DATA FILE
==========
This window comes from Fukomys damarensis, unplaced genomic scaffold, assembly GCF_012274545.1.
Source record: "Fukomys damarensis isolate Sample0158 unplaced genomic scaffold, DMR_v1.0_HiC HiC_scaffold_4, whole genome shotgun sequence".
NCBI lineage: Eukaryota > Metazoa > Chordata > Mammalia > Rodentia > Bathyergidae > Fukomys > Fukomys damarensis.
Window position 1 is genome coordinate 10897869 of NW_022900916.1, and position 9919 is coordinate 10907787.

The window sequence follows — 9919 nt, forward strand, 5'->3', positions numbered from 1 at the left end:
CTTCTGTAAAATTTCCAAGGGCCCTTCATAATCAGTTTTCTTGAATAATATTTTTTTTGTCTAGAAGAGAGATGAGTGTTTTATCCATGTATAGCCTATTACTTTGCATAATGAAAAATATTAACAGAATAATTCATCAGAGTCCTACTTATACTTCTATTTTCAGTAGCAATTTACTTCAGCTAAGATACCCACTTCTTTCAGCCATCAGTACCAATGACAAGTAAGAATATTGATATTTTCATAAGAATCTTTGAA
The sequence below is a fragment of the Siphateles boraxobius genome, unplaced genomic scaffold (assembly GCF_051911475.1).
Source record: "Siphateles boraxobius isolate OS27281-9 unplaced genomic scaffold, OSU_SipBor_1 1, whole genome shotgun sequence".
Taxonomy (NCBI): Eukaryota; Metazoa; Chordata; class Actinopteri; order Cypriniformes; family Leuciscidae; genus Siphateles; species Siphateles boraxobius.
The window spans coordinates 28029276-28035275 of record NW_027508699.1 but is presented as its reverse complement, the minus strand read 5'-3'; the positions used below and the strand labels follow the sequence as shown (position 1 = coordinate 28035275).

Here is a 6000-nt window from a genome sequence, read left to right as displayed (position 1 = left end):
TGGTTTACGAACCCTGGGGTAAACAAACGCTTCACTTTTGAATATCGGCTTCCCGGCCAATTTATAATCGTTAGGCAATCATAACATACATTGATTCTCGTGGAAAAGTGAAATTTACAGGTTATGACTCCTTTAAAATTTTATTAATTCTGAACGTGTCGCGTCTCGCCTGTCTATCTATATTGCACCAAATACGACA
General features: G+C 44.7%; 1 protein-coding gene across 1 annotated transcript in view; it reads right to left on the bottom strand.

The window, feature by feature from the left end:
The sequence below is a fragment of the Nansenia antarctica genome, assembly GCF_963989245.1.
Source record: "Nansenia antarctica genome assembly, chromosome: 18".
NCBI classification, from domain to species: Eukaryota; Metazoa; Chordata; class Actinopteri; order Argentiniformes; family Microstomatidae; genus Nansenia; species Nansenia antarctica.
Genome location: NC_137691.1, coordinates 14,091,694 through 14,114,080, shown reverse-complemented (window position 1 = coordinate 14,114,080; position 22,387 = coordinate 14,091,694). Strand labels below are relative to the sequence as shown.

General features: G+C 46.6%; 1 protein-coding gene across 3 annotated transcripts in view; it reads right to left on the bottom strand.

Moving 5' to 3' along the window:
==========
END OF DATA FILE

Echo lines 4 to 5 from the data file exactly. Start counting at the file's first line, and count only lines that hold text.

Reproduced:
Window position 1 is genome coordinate 10897869 of NW_022900916.1, and position 9919 is coordinate 10907787.

The window sequence follows — 9919 nt, forward strand, 5'->3', positions numbered from 1 at the left end: